So you just visited Nijo Castle in the center of Kyoto, the famous Himeji Castle or the impressive Osaka Castle and still cannot get enough of Japanese castle architecture. Well, no worries—there is one more beautiful castle that is open and free to the public just a few minutes from Kyoto Station: Fushimi Castle (伏見城).

Photo by Bjorn

As the name might suggest, Fushimi Castle is indeed near the popular Fushimi Inari Shrine. The castle is also known as Momoyama Castle (“Peach Mountain”), named after the mountain where it was originally located, which was populated by—you guessed it—many peach trees. The current castle, however, was reconstructed in a different location, as the original location now encompasses the Imperial grounds of Emperor Meiji’s and Empress Shoken’s graves.

Photo by Bjorn

The castle’s tale is quite an unfortunate one throughout its history. It was founded in 1594 by Toyotomi Hideyoshi, who is most notable for leading the samurai invasion of Korea, to serve as his home upon his retirement. Fushimi has a strategically important location due to its position between Osaka and Kyoto and since Momoyama has a vast plain in front of it, any signal fires could be seen for miles. Interestingly, some readings suggest that Hideyoshi wished to construct the castle in order to tax the lords in the northeastern regions of Japan to fund it, as those in the southwest had already suffered financially to fund to expedition into Korea.

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momoyama fushimi castle
Photo by Bjorn

The castle did not last long as it was destroyed by an earthquake only a year after its completion. Shortly before his death Hideyoshi ordered another castle to be built which later was again destroyed in the decisive battle of Sekigahara. The battle marked the end of the Sengoku, or warring states, period and the rise of Tokugawa shogunate rule. Tokugawa Ieyasu set out to rebuilt it but changed his mind when he implemented his policy to only allow one castle per territory.

Photo by Bjorn

The reconstructed castle was not build until 1964 and served as a museum on Toyotomi Hideyoshi with a the small theme park “Castle Land”. Its construction was certainly done with great care for the architecture of Japanese feudal castle and its tea ceremony room was said to be spectacular. Fushimi Castle was very popular for nearly 40 years but by 2003 its popularity had dropped so low that the park had to close down and the castle’s doors have remained shut ever since. In 2007, the grounds reopened to the public with several sports fields surrounding it.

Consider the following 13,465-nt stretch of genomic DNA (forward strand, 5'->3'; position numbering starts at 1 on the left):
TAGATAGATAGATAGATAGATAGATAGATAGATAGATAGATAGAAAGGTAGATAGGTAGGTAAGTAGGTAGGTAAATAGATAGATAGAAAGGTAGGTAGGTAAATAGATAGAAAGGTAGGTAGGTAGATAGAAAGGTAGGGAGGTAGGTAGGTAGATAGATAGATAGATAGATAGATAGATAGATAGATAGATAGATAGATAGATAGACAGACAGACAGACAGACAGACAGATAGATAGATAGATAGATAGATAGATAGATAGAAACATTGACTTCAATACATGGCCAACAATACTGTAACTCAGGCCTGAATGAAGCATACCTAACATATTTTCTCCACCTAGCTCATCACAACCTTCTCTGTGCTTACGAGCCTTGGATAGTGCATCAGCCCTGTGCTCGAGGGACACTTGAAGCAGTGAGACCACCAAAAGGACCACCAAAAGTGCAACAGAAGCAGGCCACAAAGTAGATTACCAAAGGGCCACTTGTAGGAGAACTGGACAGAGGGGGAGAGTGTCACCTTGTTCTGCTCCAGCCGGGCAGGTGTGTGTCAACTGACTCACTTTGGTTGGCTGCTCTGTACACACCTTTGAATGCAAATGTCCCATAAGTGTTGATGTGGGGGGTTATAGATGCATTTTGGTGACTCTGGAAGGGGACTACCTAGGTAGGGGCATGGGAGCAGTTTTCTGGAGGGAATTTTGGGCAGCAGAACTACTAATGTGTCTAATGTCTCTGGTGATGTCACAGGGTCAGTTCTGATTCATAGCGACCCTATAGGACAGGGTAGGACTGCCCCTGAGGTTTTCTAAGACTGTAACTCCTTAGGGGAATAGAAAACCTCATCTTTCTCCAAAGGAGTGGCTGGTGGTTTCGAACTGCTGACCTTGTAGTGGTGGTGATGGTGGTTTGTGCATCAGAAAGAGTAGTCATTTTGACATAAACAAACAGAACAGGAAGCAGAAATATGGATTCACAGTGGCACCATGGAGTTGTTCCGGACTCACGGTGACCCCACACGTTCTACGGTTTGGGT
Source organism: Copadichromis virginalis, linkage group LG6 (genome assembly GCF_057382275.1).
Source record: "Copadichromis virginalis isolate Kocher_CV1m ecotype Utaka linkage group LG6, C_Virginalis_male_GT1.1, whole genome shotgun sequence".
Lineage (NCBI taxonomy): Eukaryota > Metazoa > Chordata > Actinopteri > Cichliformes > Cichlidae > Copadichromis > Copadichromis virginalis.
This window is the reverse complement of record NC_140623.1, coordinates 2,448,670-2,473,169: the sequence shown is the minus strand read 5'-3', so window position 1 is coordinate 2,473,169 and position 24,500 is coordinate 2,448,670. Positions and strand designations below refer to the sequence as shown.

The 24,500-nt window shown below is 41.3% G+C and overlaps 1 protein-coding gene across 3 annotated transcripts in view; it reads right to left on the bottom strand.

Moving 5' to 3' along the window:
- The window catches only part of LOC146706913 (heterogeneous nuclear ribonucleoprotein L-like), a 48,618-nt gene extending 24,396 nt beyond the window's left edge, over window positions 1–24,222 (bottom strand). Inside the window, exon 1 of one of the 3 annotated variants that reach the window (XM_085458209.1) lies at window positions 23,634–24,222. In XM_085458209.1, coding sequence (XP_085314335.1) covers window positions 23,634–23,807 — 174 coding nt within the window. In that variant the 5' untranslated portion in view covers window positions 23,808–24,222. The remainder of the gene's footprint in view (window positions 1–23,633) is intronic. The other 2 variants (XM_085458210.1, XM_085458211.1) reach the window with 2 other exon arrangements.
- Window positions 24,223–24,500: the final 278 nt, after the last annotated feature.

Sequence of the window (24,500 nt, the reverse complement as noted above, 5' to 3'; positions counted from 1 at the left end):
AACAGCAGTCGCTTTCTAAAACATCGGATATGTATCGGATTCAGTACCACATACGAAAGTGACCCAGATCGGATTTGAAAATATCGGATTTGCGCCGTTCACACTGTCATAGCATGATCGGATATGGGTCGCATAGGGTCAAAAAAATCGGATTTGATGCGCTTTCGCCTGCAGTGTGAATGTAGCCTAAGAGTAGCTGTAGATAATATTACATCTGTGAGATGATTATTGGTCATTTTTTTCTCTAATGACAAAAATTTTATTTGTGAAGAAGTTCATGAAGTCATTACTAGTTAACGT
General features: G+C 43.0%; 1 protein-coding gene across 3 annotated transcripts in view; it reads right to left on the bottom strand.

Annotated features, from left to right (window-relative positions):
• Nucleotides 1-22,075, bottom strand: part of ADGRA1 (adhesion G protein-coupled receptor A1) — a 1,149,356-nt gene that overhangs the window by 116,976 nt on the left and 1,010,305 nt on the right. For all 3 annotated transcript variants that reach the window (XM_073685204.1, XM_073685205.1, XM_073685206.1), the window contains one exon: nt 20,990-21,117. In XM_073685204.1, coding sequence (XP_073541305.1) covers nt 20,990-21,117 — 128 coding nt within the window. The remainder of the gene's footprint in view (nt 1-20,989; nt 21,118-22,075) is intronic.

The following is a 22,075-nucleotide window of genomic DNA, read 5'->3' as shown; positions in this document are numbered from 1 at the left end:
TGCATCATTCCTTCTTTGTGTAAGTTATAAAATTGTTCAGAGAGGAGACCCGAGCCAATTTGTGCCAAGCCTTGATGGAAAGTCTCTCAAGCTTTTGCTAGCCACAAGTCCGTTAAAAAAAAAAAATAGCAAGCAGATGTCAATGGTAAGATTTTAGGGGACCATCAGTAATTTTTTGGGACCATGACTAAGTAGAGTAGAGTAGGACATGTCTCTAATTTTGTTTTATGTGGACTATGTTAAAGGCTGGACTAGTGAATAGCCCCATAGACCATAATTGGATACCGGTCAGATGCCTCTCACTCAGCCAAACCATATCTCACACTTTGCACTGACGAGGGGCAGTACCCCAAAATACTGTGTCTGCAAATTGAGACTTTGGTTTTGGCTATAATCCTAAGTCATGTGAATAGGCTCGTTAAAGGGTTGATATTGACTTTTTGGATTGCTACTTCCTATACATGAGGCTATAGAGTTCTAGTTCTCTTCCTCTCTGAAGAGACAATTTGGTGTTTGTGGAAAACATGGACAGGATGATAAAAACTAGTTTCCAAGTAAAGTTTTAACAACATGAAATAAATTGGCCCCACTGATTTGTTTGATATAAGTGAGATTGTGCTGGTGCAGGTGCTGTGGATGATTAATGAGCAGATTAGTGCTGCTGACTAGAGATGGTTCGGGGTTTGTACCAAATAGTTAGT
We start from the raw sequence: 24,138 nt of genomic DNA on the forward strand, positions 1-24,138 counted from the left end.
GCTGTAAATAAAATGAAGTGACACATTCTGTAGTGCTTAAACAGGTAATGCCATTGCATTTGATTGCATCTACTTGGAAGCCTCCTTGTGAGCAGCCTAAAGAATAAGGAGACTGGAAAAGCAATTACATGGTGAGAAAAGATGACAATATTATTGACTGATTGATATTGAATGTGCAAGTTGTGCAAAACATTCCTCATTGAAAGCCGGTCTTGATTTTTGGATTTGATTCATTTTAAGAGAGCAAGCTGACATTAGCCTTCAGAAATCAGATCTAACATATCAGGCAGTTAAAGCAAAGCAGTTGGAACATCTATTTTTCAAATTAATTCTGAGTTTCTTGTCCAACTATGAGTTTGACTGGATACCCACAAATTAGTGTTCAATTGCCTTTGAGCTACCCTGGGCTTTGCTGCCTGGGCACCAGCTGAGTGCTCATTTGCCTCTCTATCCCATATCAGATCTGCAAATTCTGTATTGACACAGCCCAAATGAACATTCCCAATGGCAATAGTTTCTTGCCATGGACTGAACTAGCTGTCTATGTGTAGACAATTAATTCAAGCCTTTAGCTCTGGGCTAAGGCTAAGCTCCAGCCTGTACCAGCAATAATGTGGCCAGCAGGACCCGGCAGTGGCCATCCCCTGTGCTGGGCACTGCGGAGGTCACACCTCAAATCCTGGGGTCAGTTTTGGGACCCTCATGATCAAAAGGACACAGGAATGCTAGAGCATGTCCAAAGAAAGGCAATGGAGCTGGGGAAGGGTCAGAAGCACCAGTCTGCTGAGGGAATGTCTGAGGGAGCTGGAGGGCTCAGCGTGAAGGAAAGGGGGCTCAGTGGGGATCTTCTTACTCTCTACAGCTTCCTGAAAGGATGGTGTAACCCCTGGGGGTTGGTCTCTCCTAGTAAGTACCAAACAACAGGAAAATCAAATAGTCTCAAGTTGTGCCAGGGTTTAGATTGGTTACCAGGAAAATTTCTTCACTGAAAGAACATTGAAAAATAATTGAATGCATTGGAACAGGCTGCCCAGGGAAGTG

Photo by Bjorn

Today Fushimi Castle is an amazing off-the-beaten-path spot during the autumn season or spring as it allows you to get a rare glimpse of their seasonal colors in a castle setting without having a few dozen or more people blocking your view. During my over-an-hour walk around it I only came across two other people who were both making use of the neighboring sports field. So whether you are an architecture or nature photographer or perhaps even a cosplayer, Fushimi Castle is a great place to take all the pictures you want without any disturbances.

Photo by Bjorn Koolen


Fushimi Castle is just a short walk away from Tambabashi Station on the Keihan Line, Kintetsu-Tambabashi Station on the Kintetsu Kyoto Line and Momoyama Station on the JR Kyoto Line.

From Kyoto Station it only takes a few minutes on the same train for Fushimi Inari Shrine so if you have some time to spare it is an easily accessible sightseeing spot.

When you pass through the gates at JR Momoyama Station there will be a map on your right-hand side from which you can navigate your way up the hill towards the castle.

As mentioned before, Fushimi Castle is open to the public for free so there is no need to worry about encountering any fees. Although the grounds are open throughout the year except for the year’s end holiday it is not entirely clear whether opening hours apply. Nonetheless it is highly recommended to visit during the day as the path towards the castle tends to get quite dark in the evening hours.

Photo by Bjorn

Rests to me to say that I hope you too give Fushimi Castle a chance to relive its glory days!

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